Submitted by Anonymous (man loving) female on Mon, 23/07/2012 – 11:52.I’m a headhunter – I work with FTSE 100 & 250 Chairmen and Chief Execs to hire Executive Directors and Non Executive Directors to boards and operating committees, and sometimes below that as well. I have worked in this field for years and have never heard of Mike Buchanan before stumbling across him on LinkedIn the other day. I didn’t bother reading much of his material; only because it quite quickly became a ranting, somewhat bitter echo of itself – saying the same things over and over about lack of causal evidence linking gender diversity and better company performance etc. This is a common means of throwing out the baby with the bathwater; of discrediting and derailing the entire common sense agenda of having more diverse boards because of a lack of empirical evidence to back up one claim. True, this claim of achieved empiricism in linking better company performance with having more women on boards was premature and poorly made by those authoring the reports, and in citation by the government. And I also understand that a focus on gender in isolation isn’t ideal and can be quite annoying (diversity has a much broader definition – diversity means “capable of various forms”), but you have to start somewhere, you have to pull the issue apart and focus on more manageable strands unfortunately, as otherwise its a beast which is too big to wrestle with – hey ho, again, get over it. I wish it wasn’t this way, but it is. (What about the need for boards to represent the geographical diversity they serve, for example. I have been engaged to do just that for one financial services organisation.) So get over the slightly irritating focus on women (which most senior women I meet do find somewhat irritating), and get over the (again, irritating) error in linking their presence to proven performance benefits – there’s a much broader, more fundamental issue at play here which has support from nearly all business leaders – making sure those in power – in business or politics – adequately understand, reflect and respond to the socio-cultural changes our world has undergone and is undergoing. Otherwise they become irrelevant; they will fail to bring a range of views to bear to create healthy discourse and challenge in decision making, and our businesses and governments will fail. With women making 80% of purchasing decisions in households, and accounting for OVER 50% of all graduates in this country, how can we truly claim to have the broadest and therefore strongest leadership base with only 12.5% non-male board directors in the FTSE 350? (% figure as per the time of writing Lord Davies report in February 2011). Diversity is not about applying misplaced, pappy, neo-liberal notions of fairness to the boardroom. It’s sad and a bit worrying that some apparently intelligent men of today persist in confusing the current agenda with this (most women hate this notion too) and react in this kind of threatened and defensive way (judging by Mike’s ranting). If this were so, the Chairmen and CEOs with whom I work would not tolerate government intervention of ANY kind. They would themselves rise up against it (thought I doubt they would choose images of bullish schoolgirls looking for a fight, or Halloween masks of female zombies for their book or report covers..,. I mean, what?!?!). I have sent a few links to a few FTSE 100 Chairmen and they are horrified that such commentators dare to speak on their behalf: “People such as this take us [business leaders] for fools on this topic – our jobs are to run sustainable businesses which are designed to capitalise on change rather than suffer from it. PLC company boards must evolve faster than they have done, to include more people who don’t look, sound and think the same – our world in which we operate has changed and so must we.” What’s more, intelligent leaders of today, whether male or female, will understand that our society in the West is in transition when it comes to gender under the premise “sex is biological; gender is cultural”. Gender identity concerns individuals’ perception of themselves as and identification with being female or male. A gender role is the set of societal expectations that dictates how an individual of a gender should behave, think, and feel. During the past century, perception of all three aspects of gender have changed, particularly that of gender roles. Both men and women and re-navigating our sense of what the gender roles mean collectively and indivually in 21st century, especially in relation to work. This learning process involves understanding how women are held back and hold themselves back in business because of the legacy left by millennia of patriarchy. This has implications for companies wanting to retain a more diverse talent base through to leadership levels. I myself was brought up by parents who thought their daughters should have more responsibility in the house and with the family than the sons, and I have developed feelings of guilt when choosing a career over a home-based life partly because of this type of treatment. But at school I was made aware of it, and at work I was told to challenge any unconscious or conscious judgement made of me in this sense. I have and I do succeed in doing this, but it does add an extra dimension to my working life that I imagine most men would be unaware of, unless told, or perhaps unless they see their daughters experience it. This is subtle stuff which is not a women’s issue but a societal one. As a CEO recently wrote to me:”Getting a more balanced board does require a shift in mindset that the boys are less inclined to make because they don’t come face-to-face with why we need it. The shift involves acknowledging subtle cultural schemas with regard to gender roles, which have and do hold women back at work (many holding themselves back according to what they think is required of their roles), leading many to choose other paths when we need more of them to stay in business!”. I read in one of Mikes rants that women make choices to stay or leave work, and that we should stop making allowances or advantaging’ them therefore – he’s right, but we must look at the broader cultural foundations we have built which encourage these choices, and figure out if and how we want things to be different. Seems like you guys need to accept that most of the world wants a different basis for making choices, even of those choices are the same…. The simple assumption that women “opt out” of the workforce promotes the belief that individuals are in control of their fates and are unconstrained by the environment. This is very, very silly.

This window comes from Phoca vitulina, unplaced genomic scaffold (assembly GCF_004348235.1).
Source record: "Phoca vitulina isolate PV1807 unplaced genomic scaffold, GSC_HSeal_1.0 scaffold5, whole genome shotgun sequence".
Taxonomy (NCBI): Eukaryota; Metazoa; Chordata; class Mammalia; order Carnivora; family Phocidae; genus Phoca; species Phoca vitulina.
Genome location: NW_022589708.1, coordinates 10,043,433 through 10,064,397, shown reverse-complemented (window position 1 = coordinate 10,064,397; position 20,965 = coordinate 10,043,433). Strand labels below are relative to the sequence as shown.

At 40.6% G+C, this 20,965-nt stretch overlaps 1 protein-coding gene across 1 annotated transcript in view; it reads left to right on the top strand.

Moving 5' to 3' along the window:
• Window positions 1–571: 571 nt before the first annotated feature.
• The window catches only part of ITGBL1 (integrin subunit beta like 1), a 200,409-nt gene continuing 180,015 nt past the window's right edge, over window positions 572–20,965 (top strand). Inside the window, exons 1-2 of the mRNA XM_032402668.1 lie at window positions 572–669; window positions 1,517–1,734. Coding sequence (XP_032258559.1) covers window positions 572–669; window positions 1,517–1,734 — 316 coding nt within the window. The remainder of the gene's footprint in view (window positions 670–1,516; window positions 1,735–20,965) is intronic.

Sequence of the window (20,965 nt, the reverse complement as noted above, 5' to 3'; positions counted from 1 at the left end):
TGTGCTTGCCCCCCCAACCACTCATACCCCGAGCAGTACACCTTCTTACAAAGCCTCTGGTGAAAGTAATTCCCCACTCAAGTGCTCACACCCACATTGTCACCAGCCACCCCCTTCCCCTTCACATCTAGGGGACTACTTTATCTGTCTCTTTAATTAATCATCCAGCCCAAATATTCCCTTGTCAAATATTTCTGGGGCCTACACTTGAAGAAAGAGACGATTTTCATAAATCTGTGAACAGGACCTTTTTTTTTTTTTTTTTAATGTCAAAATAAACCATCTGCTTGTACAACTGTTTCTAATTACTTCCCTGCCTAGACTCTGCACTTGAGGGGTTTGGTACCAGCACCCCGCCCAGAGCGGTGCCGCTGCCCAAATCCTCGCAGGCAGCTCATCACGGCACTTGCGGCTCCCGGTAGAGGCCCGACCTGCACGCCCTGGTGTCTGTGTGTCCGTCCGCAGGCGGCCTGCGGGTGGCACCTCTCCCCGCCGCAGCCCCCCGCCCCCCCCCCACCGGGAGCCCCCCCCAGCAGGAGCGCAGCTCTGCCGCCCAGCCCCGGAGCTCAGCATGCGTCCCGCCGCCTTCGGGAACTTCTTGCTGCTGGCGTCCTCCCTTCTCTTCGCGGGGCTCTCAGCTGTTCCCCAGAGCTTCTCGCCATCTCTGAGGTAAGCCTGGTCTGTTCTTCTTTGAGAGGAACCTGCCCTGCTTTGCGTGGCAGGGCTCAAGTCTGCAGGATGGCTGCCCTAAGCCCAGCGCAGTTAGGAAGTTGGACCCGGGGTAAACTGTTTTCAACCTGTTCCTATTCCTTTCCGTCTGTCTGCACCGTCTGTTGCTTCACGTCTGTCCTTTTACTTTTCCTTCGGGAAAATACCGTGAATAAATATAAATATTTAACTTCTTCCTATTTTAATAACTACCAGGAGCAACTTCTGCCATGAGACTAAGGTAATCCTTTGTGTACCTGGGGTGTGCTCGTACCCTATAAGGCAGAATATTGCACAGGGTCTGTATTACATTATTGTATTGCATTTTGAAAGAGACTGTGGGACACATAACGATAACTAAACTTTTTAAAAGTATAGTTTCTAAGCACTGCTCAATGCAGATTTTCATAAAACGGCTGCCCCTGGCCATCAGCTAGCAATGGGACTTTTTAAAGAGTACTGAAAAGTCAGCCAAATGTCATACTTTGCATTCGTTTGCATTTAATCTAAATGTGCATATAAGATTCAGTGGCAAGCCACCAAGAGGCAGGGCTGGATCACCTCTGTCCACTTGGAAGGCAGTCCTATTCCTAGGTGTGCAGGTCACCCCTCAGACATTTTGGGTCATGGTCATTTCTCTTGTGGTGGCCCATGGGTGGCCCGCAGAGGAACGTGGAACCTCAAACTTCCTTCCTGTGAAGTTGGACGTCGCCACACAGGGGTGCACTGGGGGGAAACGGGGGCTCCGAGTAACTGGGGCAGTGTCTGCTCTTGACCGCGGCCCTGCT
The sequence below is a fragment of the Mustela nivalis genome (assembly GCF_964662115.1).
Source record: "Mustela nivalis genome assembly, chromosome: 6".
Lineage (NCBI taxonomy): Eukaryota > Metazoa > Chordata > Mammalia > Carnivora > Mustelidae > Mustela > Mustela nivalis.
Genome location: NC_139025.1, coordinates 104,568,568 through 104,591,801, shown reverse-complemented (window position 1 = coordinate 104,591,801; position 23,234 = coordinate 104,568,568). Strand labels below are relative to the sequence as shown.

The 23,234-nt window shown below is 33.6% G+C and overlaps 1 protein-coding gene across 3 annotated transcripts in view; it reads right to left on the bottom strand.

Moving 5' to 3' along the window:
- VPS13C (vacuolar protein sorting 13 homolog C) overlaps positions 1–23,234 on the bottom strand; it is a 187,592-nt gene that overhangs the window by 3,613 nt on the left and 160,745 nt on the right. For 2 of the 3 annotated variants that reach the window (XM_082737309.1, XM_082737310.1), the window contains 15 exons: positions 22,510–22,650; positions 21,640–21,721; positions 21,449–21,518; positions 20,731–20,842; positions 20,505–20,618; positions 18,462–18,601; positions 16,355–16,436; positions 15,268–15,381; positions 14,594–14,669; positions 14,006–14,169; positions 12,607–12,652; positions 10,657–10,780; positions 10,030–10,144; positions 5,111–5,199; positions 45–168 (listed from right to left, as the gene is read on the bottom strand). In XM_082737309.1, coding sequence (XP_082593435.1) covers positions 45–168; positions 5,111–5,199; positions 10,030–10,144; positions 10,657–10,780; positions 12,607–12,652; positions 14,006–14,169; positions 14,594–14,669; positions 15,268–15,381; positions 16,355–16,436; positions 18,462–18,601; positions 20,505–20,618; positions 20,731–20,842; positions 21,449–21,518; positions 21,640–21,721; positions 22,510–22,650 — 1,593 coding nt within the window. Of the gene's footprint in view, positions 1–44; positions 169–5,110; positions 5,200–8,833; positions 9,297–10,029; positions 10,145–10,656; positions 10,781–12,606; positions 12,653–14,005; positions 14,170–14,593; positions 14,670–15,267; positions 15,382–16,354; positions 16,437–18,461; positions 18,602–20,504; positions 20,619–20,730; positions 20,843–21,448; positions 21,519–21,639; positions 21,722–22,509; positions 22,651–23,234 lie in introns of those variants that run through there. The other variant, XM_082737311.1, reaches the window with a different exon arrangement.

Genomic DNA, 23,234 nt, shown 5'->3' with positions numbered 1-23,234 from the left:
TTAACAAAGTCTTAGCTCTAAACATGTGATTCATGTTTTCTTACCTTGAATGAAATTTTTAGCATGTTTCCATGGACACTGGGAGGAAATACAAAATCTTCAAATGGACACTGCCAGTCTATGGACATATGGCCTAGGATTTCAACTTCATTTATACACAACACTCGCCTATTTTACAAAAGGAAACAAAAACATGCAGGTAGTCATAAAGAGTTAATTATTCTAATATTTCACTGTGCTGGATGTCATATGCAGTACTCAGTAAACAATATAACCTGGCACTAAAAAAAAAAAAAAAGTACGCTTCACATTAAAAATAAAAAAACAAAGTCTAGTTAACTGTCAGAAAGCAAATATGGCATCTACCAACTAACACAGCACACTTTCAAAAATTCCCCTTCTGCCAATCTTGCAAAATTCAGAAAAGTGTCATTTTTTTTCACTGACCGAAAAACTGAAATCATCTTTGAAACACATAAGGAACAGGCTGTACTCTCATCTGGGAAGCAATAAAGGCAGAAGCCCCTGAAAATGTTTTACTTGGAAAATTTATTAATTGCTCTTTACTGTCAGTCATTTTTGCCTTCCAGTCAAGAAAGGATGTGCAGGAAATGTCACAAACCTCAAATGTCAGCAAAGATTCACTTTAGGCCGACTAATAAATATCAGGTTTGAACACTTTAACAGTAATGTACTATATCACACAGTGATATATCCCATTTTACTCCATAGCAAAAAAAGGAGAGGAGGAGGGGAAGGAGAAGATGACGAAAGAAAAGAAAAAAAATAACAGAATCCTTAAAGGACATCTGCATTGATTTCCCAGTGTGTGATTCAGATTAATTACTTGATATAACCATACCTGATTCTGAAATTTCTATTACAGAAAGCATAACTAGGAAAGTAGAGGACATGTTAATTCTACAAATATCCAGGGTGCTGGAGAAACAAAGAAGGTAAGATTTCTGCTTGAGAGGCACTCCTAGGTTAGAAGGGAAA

Submitted by Mike Buchanan on Mon, 23/07/2012 – 15:48.Thank you for your contribution to this debate. A few thoughts:1. You accuse me at several points of ‘ranting’. I invite you to point to even a single example of this. You’re using a shaming tactic, which only serves to harm your credibility.2. We’ve already had one contributor (Female entrepreneur’) who lacked credibility from the outset by not revealing her identity. To be fair, she then proceeded to destroy any credibility she might have had by her comments. People who’ve read her comments are united in the belief that she cannot possibly be a prominent entrepreneur (most doubt she’s even an entrepreneur at all). So why not reveal your own identity? If you truly work with FTSE100 and FTSE250 Chief Executives and Chairmen, why would you want to hide your identity? Until you reveal it, excuse me for doubting that you work in the role you claim.3. I invite you also to reveal the identity of the Chief Executive who wrote the letter you claim to have been sent. Do ask him / her first, obviously.4. Running throughout your entire comment is a militant feminist thread. I refer readers to such lines as, ‘Women are held back… by millennia of patriarchy’. Can we assume, therefore, that the term ‘man loving’ in your blog name is ironic?5. You seem to be denying that men and women willingly make different choices with regards to work. In fact, the evidence that they do so is very robust – Dr Catherine Hakim’s Preference Theory comes inevitably to mind – and I shall be presenting some of it at my presentation at the IEA. I invite you to attend the event and engage in a calm, rational debate on the topic of gender balance in the boardroom, for which your professional role clearly qualifies you. To the best of my knowledge, it will be the first example of such a debate anywhere in the world. It is, to put in mildly, long overdue.6. I’m aware of only two studies showing a CAUSAL link between increased representation of women on boards and corporate financial performance, and both show a NEGATIVE link. Theyre the studies cited in my IEA piece. If you’re aware of even one study showing a positive causal link, would you be so good as to share it with the world by referring to it on this blog? And if you cannot do so, are you of the view that damaging companies’ financial performance is a worthwhile price to pay for increasing the number of women on boards?7. You might be interested in a recent admission by a leading proponent for more women in the boardroom:Have a nice day.Mike BuchananCAMPAIGN FOR MERIT IN BUSINESS
Submitted by Doris on Mon, 23/07/2012 – 15:54.I have followed this blog and read with interest the diverse comments made and can find no “ranting” only objective views from a variety of individuals with one notable exception, the “Female entrepreneur” whose views clearly have no basis in intellectual or scientific argument. The platform given by the IEA for this subject would not be allowed if it was for an individual/s to just rant as they have significantly higher standards than that however they do want robust debate from both sides of the argument. Mr Buchanan, like so many other commentators on this subject, is systematically shamed and put down for his views which in a democracy is disgraceful. His detractors should however openly challenge him and the many other men and women who share his views to a public debate where infantile playground shaming tactics are definitely put to one side.